Call me naïve, but when Iraq fell to the American-led and British-followed invasion of 2003, I thought the simplest solution to the problem posed by this country to the region and itself would also be the one most acceptable to its three main ethnic groups, the Sunnis, Shiites, and Kurds, namely a messy but cathartic divorce that would allow each of the three groups to achieve separate nationhood and with it internal integrity and security.
Ethnic maps of Iraq revealed that the South and East of the country was and is overwhelmingly Shiite in population, while Sunnis were prevalent in the Centre and West, with the Kurds already semi-independent in the North. Given the centuries of bad blood between these three groups, exacerbated over the last few decades by Saddam's Baathist regime, it seemed a Sisyphean labor to try and force these three distinct groups to live harmoniously together.
The common sense and, indeed, moral approach would have been to appoint a boundary commission to draw up appropriate borders, and then use the inevitably limited period of American and allied military occupation to peacefully separate Iraq's three groups into three new nations and facilitate the safe relocation of those caught on the wrong side of the new national borders.
Once these three new states had been established, the process of preventing conflict would have been enormously simplified. Instead of dealing with intermixed and mutually hostile populations and the need to respond to thousands of separate and confusing incidents, the US and its allies would only have to deal with three parties. If one of the new nations decided to overstep the new boundaries, the full weight of Allied diplomatic, economic, and air power could be exerted to maintain the new status quo without any need to involve hostages in uniform – in other words: ground troops.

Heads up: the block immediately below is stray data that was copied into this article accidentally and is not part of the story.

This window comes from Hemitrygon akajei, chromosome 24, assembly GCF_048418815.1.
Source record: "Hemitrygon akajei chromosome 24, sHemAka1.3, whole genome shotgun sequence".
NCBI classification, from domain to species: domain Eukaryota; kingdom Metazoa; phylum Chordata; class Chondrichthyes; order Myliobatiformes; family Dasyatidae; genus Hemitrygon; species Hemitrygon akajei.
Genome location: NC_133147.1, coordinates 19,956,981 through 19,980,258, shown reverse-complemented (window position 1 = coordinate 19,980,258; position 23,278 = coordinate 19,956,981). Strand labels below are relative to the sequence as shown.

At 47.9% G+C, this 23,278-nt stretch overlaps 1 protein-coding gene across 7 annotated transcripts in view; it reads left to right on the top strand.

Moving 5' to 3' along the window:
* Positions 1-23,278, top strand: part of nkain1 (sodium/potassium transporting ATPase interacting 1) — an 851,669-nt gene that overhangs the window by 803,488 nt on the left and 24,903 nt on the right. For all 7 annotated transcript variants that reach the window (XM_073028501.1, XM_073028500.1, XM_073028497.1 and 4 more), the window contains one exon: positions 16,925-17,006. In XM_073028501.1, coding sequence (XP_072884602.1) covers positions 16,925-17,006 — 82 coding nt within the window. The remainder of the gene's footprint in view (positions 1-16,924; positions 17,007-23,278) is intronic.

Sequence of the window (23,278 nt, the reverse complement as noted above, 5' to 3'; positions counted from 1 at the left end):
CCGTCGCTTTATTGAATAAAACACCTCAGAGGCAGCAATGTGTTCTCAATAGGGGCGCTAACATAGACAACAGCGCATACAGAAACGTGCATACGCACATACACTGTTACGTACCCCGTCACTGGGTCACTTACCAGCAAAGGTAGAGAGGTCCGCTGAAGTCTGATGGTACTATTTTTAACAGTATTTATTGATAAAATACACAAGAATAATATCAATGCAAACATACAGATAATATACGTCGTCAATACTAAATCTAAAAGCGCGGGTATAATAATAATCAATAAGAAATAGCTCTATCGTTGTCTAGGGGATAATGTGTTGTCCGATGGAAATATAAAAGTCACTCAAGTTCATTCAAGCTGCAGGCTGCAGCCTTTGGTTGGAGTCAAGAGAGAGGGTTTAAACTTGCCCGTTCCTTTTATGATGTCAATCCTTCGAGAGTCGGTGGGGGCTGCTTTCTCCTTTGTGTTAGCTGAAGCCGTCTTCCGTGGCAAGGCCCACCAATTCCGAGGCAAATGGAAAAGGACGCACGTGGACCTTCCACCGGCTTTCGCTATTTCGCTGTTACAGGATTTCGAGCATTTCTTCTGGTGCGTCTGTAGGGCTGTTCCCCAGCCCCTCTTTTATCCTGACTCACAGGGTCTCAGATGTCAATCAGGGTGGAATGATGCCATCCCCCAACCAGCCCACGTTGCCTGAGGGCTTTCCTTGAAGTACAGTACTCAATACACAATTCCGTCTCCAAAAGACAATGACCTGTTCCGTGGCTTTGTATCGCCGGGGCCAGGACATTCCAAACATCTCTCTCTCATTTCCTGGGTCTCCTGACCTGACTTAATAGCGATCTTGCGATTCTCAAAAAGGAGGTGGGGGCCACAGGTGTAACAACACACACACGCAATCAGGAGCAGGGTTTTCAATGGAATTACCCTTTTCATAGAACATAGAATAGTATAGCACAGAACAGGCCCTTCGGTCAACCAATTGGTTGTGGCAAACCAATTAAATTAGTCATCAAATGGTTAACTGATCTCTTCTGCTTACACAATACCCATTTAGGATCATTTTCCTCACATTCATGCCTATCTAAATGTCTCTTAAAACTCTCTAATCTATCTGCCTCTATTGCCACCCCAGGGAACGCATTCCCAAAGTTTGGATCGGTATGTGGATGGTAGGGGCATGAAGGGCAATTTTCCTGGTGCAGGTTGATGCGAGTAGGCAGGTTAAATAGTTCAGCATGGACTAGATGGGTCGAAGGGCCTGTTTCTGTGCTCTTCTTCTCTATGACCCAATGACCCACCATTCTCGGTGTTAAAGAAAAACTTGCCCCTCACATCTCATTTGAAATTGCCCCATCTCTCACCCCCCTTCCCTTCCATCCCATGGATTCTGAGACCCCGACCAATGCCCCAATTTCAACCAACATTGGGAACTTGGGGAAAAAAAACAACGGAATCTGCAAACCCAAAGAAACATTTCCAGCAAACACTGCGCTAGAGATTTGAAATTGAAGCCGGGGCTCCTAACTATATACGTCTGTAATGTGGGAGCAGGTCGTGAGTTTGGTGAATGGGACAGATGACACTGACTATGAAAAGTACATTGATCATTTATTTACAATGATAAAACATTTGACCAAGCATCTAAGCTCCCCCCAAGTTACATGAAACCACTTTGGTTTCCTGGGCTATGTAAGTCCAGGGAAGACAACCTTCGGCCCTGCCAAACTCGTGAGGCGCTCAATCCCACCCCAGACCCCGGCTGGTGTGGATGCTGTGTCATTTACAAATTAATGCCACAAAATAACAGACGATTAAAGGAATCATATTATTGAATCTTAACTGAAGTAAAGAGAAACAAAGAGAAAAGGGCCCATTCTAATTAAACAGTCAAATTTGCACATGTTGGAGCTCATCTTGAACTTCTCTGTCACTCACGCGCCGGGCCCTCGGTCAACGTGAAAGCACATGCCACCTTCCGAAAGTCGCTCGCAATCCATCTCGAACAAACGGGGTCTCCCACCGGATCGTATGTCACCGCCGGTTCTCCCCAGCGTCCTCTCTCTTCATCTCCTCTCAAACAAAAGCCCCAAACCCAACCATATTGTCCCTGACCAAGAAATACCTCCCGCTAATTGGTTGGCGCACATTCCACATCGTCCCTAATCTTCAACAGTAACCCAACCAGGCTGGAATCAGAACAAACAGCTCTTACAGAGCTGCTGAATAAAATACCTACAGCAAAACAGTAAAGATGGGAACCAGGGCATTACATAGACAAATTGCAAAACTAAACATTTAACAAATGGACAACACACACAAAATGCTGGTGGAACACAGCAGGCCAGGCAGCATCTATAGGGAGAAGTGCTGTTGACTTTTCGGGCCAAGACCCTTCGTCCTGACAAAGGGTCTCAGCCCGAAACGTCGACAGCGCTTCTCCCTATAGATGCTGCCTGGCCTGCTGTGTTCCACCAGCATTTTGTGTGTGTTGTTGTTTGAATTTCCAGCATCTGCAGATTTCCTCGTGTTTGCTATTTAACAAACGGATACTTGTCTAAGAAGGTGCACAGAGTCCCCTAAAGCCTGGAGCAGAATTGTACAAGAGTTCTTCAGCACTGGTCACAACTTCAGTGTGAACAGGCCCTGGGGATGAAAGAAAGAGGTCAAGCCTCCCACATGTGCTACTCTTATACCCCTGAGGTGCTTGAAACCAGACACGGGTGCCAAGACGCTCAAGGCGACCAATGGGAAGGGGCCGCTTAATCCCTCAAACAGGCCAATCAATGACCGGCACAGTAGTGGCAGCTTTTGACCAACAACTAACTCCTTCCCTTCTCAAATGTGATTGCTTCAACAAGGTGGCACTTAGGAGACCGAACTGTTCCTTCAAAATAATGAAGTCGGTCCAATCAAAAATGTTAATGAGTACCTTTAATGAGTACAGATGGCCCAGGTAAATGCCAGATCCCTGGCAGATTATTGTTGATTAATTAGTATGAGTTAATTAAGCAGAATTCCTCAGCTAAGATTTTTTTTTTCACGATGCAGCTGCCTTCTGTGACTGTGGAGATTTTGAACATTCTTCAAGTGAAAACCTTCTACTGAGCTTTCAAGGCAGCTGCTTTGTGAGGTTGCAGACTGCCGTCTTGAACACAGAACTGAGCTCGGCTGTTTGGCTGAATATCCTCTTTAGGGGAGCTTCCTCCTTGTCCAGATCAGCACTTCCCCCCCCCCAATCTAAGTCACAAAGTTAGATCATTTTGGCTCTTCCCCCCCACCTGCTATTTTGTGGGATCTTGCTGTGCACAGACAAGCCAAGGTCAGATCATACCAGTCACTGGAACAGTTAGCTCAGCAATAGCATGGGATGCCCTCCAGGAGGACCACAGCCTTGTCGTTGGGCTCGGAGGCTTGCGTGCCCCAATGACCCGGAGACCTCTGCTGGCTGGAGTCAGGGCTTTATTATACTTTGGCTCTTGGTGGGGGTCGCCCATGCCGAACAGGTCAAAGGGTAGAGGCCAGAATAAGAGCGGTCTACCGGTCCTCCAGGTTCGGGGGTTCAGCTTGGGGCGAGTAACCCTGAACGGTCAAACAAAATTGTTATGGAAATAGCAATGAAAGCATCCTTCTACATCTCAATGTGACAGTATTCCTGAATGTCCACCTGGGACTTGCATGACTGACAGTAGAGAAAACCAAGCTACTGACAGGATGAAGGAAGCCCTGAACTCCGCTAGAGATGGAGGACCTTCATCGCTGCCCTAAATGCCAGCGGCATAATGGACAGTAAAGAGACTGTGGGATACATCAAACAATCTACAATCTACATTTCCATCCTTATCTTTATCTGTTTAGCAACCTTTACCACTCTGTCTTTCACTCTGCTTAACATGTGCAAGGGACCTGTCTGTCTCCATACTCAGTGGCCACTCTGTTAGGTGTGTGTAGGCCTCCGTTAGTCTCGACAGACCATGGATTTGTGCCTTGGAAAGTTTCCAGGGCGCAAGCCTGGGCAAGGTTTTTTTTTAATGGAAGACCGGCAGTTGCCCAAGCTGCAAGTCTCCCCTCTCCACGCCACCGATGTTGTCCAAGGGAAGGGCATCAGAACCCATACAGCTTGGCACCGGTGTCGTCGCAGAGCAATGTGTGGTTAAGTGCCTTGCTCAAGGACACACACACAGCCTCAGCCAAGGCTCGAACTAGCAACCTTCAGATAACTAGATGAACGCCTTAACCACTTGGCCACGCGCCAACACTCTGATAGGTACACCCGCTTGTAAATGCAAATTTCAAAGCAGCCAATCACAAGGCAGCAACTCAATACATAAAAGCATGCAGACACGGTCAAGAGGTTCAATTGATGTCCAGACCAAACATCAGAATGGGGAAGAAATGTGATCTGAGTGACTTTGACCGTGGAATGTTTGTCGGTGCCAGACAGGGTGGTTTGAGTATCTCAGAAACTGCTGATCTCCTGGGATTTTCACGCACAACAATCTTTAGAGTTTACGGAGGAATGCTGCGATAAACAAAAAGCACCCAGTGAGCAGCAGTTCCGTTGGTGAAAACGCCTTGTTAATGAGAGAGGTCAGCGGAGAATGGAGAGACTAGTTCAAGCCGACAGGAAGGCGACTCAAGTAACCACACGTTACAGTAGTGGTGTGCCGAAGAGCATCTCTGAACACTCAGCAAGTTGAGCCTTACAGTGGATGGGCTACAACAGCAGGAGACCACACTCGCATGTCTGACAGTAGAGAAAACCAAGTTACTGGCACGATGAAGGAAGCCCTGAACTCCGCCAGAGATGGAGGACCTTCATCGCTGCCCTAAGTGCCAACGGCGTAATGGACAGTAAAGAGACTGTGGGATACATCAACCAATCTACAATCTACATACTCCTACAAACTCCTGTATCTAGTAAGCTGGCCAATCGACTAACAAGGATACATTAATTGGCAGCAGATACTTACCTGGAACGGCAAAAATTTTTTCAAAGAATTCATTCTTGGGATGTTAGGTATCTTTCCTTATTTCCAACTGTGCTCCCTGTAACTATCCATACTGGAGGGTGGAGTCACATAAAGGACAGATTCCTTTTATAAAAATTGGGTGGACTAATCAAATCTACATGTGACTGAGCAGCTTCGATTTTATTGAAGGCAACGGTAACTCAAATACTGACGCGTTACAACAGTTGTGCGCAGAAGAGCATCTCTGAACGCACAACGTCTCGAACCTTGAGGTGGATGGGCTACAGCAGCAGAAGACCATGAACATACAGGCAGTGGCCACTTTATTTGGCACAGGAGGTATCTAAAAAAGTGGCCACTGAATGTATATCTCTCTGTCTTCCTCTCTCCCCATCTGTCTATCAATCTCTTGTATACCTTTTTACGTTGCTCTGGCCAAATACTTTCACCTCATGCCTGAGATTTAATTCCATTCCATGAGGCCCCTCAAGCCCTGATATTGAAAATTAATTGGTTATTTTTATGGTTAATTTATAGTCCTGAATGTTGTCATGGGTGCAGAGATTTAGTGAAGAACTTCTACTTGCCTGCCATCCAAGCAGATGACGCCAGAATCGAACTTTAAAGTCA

In the heady days following the collapse of Saddam's regime, this all seemed possible. Instead, two years later, the lives of thousands of US and British troops have been needlessly wasted, endeavoring to maintain one unstable state in which three separate nations exist with guns and knives pointed at each others' throats. Also there have been enough deaths by terrorism in Iraq to make September 11 look trivial by comparison. Only the presence of massive allied forces prevents a truly genocidal bloodbath. However, this now seems inevitable as political support for the presence of troops in Iraq is constantly undermined in both Washington and London. So, how did we manage to get it all so wrong?
Geopolitical sophists will point to the 'impossibility' of dividing Iraq into three countries in the context of the wider Middle East situation – "That's just not the way things are done, old chap." They point to the well-known fact that Turkey opposes any independence anywhere for any group of Kurds because this might ultimately embolden the Kurdish majority in its own South Eastern provinces to break away. Although undeniable, this point assumes that Turkish interests somehow override those of all other nations involved, as well as the common sense and moral arguments for dividing Iraq into three states. The fact is that in the post Cold War world, the Western powers have almost no need to pander to Turkey's obsession with the Kurds.
The other idea geopolitical sophists invariably use to dismiss division of the country along ethnic lines is that the creation of a purely Shiite state in the South of Iraq would create a natural ally for Iran and also alienate the large reserves of oil there from US commercial control. The policy of maintaining Iraqi unity is cast as a cunning piece of amoral realpolitik designed to serve national interests as well as those of the big oil companies, whom we are told – with a knowing wink – financially support Bush.
This argument would perhaps be true if the US and its allies were willing to maintain a military presence in Iraq indefinitely, or if the constant slaughter of US and allied troops and the bad PR such a blatantly selfish foreign policy creates in the rest of the World were of no account. The fact is that sooner or later we will have to pull out anyway. In the chaos that is certain to follow, the Shiites, with 60% of the population and strong support in neighboring Iran are likely to at least gain control over their own ethnic, oil–rich area, and – thanks to Western support for Iraq’s total territorial integrity – quite possibly the rest of the country as well. Dividing the country would, at least, prevent the possibility of the considerable oil reserves around Kirkuk in the North and other parts of the country falling into the hands of a potentially hostile Shiite state.